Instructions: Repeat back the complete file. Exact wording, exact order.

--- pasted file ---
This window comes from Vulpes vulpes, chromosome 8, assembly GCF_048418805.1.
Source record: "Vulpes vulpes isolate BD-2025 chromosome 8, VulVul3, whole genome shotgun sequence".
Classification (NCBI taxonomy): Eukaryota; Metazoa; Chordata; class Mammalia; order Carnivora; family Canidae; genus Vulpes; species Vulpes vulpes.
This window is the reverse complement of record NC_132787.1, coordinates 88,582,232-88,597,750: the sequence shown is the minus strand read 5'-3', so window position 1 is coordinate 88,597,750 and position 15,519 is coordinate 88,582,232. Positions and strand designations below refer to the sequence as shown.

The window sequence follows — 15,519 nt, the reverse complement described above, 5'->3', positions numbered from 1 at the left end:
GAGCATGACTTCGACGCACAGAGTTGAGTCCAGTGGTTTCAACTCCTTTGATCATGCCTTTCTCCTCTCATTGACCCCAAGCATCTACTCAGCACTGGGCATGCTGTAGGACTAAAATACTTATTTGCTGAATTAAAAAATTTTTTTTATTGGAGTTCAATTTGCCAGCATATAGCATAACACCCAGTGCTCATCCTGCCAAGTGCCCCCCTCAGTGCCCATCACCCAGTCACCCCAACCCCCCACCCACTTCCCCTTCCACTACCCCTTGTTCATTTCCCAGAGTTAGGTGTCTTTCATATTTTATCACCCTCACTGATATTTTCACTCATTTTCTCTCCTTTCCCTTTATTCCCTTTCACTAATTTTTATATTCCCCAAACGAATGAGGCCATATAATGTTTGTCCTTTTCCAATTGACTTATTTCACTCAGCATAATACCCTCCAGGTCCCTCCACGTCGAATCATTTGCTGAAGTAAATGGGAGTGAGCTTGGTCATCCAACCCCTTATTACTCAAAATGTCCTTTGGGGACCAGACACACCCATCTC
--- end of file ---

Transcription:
This window comes from Vulpes vulpes, chromosome 8, assembly GCF_048418805.1.
Source record: "Vulpes vulpes isolate BD-2025 chromosome 8, VulVul3, whole genome shotgun sequence".
Classification (NCBI taxonomy): Eukaryota; Metazoa; Chordata; class Mammalia; order Carnivora; family Canidae; genus Vulpes; species Vulpes vulpes.
This window is the reverse complement of record NC_132787.1, coordinates 88,582,232-88,597,750: the sequence shown is the minus strand read 5'-3', so window position 1 is coordinate 88,597,750 and position 15,519 is coordinate 88,582,232. Positions and strand designations below refer to the sequence as shown.

The window sequence follows — 15,519 nt, the reverse complement described above, 5'->3', positions numbered from 1 at the left end:
GAGCATGACTTCGACGCACAGAGTTGAGTCCAGTGGTTTCAACTCCTTTGATCATGCCTTTCTCCTCTCATTGACCCCAAGCATCTACTCAGCACTGGGCATGCTGTAGGACTAAAATACTTATTTGCTGAATTAAAAAATTTTTTTTATTGGAGTTCAATTTGCCAGCATATAGCATAACACCCAGTGCTCATCCTGCCAAGTGCCCCCCTCAGTGCCCATCACCCAGTCACCCCAACCCCCCACCCACTTCCCCTTCCACTACCCCTTGTTCATTTCCCAGAGTTAGGTGTCTTTCATATTTTATCACCCTCACTGATATTTTCACTCATTTTCTCTCCTTTCCCTTTATTCCCTTTCACTAATTTTTATATTCCCCAAACGAATGAGGCCATATAATGTTTGTCCTTTTCCAATTGACTTATTTCACTCAGCATAATACCCTCCAGGTCCCTCCACGTCGAATCATTTGCTGAAGTAAATGGGAGTGAGCTTGGTCATCCAACCCCTTATTACTCAAAATGTCCTTTGGGGACCAGACACACCCATCTC